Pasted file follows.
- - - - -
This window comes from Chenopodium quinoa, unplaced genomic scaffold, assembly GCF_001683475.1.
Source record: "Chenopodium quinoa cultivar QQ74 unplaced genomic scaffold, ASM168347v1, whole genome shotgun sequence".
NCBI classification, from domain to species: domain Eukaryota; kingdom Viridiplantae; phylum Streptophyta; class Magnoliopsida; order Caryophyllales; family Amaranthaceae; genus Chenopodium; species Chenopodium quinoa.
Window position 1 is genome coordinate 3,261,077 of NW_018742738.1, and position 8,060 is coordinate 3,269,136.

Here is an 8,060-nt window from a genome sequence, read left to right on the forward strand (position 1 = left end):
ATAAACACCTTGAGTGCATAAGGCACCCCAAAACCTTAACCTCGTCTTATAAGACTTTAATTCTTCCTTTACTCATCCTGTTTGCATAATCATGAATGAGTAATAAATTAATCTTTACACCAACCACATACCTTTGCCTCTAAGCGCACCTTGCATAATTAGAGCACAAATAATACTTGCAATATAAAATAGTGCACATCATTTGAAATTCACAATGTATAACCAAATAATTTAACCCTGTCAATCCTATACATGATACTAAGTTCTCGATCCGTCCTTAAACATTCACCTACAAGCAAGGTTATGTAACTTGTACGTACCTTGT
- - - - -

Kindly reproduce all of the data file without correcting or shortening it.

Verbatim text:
This window comes from Chenopodium quinoa, unplaced genomic scaffold, assembly GCF_001683475.1.
Source record: "Chenopodium quinoa cultivar QQ74 unplaced genomic scaffold, ASM168347v1, whole genome shotgun sequence".
NCBI classification, from domain to species: domain Eukaryota; kingdom Viridiplantae; phylum Streptophyta; class Magnoliopsida; order Caryophyllales; family Amaranthaceae; genus Chenopodium; species Chenopodium quinoa.
Window position 1 is genome coordinate 3,261,077 of NW_018742738.1, and position 8,060 is coordinate 3,269,136.

Here is an 8,060-nt window from a genome sequence, read left to right on the forward strand (position 1 = left end):
ATAAACACCTTGAGTGCATAAGGCACCCCAAAACCTTAACCTCGTCTTATAAGACTTTAATTCTTCCTTTACTCATCCTGTTTGCATAATCATGAATGAGTAATAAATTAATCTTTACACCAACCACATACCTTTGCCTCTAAGCGCACCTTGCATAATTAGAGCACAAATAATACTTGCAATATAAAATAGTGCACATCATTTGAAATTCACAATGTATAACCAAATAATTTAACCCTGTCAATCCTATACATGATACTAAGTTCTCGATCCGTCCTTAAACATTCACCTACAAGCAAGGTTATGTAACTTGTACGTACCTTGT